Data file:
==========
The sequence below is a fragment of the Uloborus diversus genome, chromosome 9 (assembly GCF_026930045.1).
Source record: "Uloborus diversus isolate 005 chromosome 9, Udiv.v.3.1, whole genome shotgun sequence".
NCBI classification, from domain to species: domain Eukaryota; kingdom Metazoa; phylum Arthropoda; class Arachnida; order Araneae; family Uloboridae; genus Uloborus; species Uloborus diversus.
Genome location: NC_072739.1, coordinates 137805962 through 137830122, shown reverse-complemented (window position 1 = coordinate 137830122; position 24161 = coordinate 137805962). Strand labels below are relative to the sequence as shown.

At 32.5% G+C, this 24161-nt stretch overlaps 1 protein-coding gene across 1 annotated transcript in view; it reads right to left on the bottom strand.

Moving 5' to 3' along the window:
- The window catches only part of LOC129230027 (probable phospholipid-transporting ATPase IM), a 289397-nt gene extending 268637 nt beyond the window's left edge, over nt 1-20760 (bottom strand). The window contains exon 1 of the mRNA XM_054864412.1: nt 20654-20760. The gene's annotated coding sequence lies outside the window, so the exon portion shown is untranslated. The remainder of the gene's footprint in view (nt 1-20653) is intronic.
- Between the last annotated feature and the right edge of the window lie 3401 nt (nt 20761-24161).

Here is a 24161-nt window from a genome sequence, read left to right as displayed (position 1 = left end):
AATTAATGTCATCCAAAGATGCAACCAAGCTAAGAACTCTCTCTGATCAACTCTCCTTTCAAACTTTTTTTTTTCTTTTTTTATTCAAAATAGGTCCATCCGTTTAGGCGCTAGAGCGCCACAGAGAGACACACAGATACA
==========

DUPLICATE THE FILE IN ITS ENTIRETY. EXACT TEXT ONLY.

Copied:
The sequence below is a fragment of the Uloborus diversus genome, chromosome 9 (assembly GCF_026930045.1).
Source record: "Uloborus diversus isolate 005 chromosome 9, Udiv.v.3.1, whole genome shotgun sequence".
NCBI classification, from domain to species: domain Eukaryota; kingdom Metazoa; phylum Arthropoda; class Arachnida; order Araneae; family Uloboridae; genus Uloborus; species Uloborus diversus.
Genome location: NC_072739.1, coordinates 137805962 through 137830122, shown reverse-complemented (window position 1 = coordinate 137830122; position 24161 = coordinate 137805962). Strand labels below are relative to the sequence as shown.

At 32.5% G+C, this 24161-nt stretch overlaps 1 protein-coding gene across 1 annotated transcript in view; it reads right to left on the bottom strand.

Moving 5' to 3' along the window:
- The window catches only part of LOC129230027 (probable phospholipid-transporting ATPase IM), a 289397-nt gene extending 268637 nt beyond the window's left edge, over nt 1-20760 (bottom strand). The window contains exon 1 of the mRNA XM_054864412.1: nt 20654-20760. The gene's annotated coding sequence lies outside the window, so the exon portion shown is untranslated. The remainder of the gene's footprint in view (nt 1-20653) is intronic.
- Between the last annotated feature and the right edge of the window lie 3401 nt (nt 20761-24161).

Here is a 24161-nt window from a genome sequence, read left to right as displayed (position 1 = left end):
AATTAATGTCATCCAAAGATGCAACCAAGCTAAGAACTCTCTCTGATCAACTCTCCTTTCAAACTTTTTTTTTTCTTTTTTTATTCAAAATAGGTCCATCCGTTTAGGCGCTAGAGCGCCACAGAGAGACACACAGATACA